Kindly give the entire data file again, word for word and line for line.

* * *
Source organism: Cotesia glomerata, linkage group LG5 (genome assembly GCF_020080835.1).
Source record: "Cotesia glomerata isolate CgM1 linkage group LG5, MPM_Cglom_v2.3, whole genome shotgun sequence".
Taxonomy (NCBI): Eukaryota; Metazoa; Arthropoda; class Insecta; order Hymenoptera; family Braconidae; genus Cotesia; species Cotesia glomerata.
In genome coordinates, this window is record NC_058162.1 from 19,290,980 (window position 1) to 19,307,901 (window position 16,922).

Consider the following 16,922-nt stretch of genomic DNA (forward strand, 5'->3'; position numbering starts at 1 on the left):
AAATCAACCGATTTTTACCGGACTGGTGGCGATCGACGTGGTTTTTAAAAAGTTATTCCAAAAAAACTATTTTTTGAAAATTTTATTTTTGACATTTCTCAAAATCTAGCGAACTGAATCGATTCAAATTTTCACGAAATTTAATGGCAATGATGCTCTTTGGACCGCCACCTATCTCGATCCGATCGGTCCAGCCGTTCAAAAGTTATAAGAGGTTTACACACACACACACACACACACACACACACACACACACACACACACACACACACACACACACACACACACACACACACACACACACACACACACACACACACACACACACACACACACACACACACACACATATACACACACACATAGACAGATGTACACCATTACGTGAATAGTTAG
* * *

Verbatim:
Source organism: Cotesia glomerata, linkage group LG5 (genome assembly GCF_020080835.1).
Source record: "Cotesia glomerata isolate CgM1 linkage group LG5, MPM_Cglom_v2.3, whole genome shotgun sequence".
Taxonomy (NCBI): Eukaryota; Metazoa; Arthropoda; class Insecta; order Hymenoptera; family Braconidae; genus Cotesia; species Cotesia glomerata.
In genome coordinates, this window is record NC_058162.1 from 19,290,980 (window position 1) to 19,307,901 (window position 16,922).

Consider the following 16,922-nt stretch of genomic DNA (forward strand, 5'->3'; position numbering starts at 1 on the left):
AAATCAACCGATTTTTACCGGACTGGTGGCGATCGACGTGGTTTTTAAAAAGTTATTCCAAAAAAACTATTTTTTGAAAATTTTATTTTTGACATTTCTCAAAATCTAGCGAACTGAATCGATTCAAATTTTCACGAAATTTAATGGCAATGATGCTCTTTGGACCGCCACCTATCTCGATCCGATCGGTCCAGCCGTTCAAAAGTTATAAGAGGTTTACACACACACACACACACACACACACACACACACACACACACACACACACACACACACACACACACACACACACACACACACACACACACACACACACACACACACACACACACACACACACACACACACATATACACACACACATAGACAGATGTACACCATTACGTGAATAGTTAG